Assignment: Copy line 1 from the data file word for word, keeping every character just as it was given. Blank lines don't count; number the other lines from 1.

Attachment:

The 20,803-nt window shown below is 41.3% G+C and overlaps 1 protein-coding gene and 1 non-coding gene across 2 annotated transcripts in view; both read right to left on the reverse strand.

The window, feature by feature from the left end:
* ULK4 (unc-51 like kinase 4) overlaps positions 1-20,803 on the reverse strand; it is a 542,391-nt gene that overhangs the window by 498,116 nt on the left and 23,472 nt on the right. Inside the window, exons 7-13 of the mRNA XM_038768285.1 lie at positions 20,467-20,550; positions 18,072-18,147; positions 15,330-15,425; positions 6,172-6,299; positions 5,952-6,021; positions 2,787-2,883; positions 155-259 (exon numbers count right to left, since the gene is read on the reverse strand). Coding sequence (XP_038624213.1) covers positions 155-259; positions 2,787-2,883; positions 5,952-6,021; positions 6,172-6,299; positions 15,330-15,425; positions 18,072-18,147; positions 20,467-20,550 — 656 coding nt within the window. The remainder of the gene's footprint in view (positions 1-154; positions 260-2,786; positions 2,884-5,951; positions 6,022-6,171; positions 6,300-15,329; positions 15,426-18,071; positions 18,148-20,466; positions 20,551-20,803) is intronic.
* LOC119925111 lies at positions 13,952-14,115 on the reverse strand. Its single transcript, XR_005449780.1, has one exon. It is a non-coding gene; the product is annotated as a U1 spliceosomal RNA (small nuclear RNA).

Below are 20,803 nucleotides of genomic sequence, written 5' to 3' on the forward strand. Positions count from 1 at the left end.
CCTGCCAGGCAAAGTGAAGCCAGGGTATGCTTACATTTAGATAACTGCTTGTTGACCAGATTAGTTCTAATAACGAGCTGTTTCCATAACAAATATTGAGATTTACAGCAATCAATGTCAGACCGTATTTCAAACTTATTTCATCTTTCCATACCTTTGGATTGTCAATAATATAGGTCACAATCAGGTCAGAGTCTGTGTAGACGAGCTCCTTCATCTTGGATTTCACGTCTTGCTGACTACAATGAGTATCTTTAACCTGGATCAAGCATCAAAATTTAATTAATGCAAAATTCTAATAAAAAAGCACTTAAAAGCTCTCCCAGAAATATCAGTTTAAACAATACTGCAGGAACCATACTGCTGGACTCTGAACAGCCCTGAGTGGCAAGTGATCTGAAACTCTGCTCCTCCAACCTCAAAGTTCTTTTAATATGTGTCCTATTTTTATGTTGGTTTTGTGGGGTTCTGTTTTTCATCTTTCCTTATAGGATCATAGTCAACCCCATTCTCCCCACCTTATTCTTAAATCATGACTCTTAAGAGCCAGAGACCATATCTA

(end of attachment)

The 20,803-nt window shown below is 41.3% G+C and overlaps 1 protein-coding gene and 1 non-coding gene across 2 annotated transcripts in view; both read right to left on the reverse strand.